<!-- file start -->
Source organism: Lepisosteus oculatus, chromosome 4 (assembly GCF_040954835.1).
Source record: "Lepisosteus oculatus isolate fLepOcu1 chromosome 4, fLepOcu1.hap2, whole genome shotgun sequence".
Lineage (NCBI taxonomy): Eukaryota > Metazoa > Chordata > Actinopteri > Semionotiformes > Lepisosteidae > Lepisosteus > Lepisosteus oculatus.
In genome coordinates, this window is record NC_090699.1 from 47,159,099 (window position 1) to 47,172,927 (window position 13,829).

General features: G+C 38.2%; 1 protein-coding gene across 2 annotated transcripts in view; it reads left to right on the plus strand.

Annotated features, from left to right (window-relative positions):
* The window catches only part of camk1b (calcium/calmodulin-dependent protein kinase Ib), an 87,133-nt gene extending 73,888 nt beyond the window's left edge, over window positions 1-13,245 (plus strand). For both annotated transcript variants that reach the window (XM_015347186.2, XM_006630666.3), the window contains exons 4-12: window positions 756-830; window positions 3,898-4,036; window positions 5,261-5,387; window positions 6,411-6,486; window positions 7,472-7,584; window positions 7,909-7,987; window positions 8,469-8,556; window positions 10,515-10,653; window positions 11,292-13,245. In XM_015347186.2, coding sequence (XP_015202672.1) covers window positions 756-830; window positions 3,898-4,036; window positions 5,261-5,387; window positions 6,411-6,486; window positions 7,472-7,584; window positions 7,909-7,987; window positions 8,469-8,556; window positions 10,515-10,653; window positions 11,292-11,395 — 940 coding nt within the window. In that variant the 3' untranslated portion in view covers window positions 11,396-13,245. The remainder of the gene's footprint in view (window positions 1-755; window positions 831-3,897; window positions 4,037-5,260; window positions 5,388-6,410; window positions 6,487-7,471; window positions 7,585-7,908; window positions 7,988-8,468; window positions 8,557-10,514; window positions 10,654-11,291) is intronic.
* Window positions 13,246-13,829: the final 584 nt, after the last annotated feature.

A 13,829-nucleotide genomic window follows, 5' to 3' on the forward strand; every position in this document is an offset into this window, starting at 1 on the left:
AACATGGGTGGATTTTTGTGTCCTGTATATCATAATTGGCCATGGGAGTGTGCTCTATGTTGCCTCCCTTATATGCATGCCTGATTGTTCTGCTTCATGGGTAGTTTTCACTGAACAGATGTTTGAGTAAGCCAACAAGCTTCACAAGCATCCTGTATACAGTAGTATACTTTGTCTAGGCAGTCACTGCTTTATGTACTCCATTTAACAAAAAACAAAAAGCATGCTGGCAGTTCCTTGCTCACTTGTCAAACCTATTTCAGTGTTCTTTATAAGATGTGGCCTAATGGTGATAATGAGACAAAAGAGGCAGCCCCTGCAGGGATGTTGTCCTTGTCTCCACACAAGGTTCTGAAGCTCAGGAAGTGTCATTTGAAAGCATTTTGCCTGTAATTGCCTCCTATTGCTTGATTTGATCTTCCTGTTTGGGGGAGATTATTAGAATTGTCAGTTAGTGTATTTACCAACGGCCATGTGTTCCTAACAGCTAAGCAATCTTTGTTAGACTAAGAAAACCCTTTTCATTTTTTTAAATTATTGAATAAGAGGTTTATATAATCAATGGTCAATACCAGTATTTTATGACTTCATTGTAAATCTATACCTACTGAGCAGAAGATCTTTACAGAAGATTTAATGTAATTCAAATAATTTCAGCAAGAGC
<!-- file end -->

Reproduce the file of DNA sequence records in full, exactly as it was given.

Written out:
Source organism: Lepisosteus oculatus, chromosome 4 (assembly GCF_040954835.1).
Source record: "Lepisosteus oculatus isolate fLepOcu1 chromosome 4, fLepOcu1.hap2, whole genome shotgun sequence".
Lineage (NCBI taxonomy): Eukaryota > Metazoa > Chordata > Actinopteri > Semionotiformes > Lepisosteidae > Lepisosteus > Lepisosteus oculatus.
In genome coordinates, this window is record NC_090699.1 from 47,159,099 (window position 1) to 47,172,927 (window position 13,829).

General features: G+C 38.2%; 1 protein-coding gene across 2 annotated transcripts in view; it reads left to right on the plus strand.

Annotated features, from left to right (window-relative positions):
* The window catches only part of camk1b (calcium/calmodulin-dependent protein kinase Ib), an 87,133-nt gene extending 73,888 nt beyond the window's left edge, over window positions 1-13,245 (plus strand). For both annotated transcript variants that reach the window (XM_015347186.2, XM_006630666.3), the window contains exons 4-12: window positions 756-830; window positions 3,898-4,036; window positions 5,261-5,387; window positions 6,411-6,486; window positions 7,472-7,584; window positions 7,909-7,987; window positions 8,469-8,556; window positions 10,515-10,653; window positions 11,292-13,245. In XM_015347186.2, coding sequence (XP_015202672.1) covers window positions 756-830; window positions 3,898-4,036; window positions 5,261-5,387; window positions 6,411-6,486; window positions 7,472-7,584; window positions 7,909-7,987; window positions 8,469-8,556; window positions 10,515-10,653; window positions 11,292-11,395 — 940 coding nt within the window. In that variant the 3' untranslated portion in view covers window positions 11,396-13,245. The remainder of the gene's footprint in view (window positions 1-755; window positions 831-3,897; window positions 4,037-5,260; window positions 5,388-6,410; window positions 6,487-7,471; window positions 7,585-7,908; window positions 7,988-8,468; window positions 8,557-10,514; window positions 10,654-11,291) is intronic.
* Window positions 13,246-13,829: the final 584 nt, after the last annotated feature.

A 13,829-nucleotide genomic window follows, 5' to 3' on the forward strand; every position in this document is an offset into this window, starting at 1 on the left:
AACATGGGTGGATTTTTGTGTCCTGTATATCATAATTGGCCATGGGAGTGTGCTCTATGTTGCCTCCCTTATATGCATGCCTGATTGTTCTGCTTCATGGGTAGTTTTCACTGAACAGATGTTTGAGTAAGCCAACAAGCTTCACAAGCATCCTGTATACAGTAGTATACTTTGTCTAGGCAGTCACTGCTTTATGTACTCCATTTAACAAAAAACAAAAAGCATGCTGGCAGTTCCTTGCTCACTTGTCAAACCTATTTCAGTGTTCTTTATAAGATGTGGCCTAATGGTGATAATGAGACAAAAGAGGCAGCCCCTGCAGGGATGTTGTCCTTGTCTCCACACAAGGTTCTGAAGCTCAGGAAGTGTCATTTGAAAGCATTTTGCCTGTAATTGCCTCCTATTGCTTGATTTGATCTTCCTGTTTGGGGGAGATTATTAGAATTGTCAGTTAGTGTATTTACCAACGGCCATGTGTTCCTAACAGCTAAGCAATCTTTGTTAGACTAAGAAAACCCTTTTCATTTTTTTAAATTATTGAATAAGAGGTTTATATAATCAATGGTCAATACCAGTATTTTATGACTTCATTGTAAATCTATACCTACTGAGCAGAAGATCTTTACAGAAGATTTAATGTAATTCAAATAATTTCAGCAAGAGC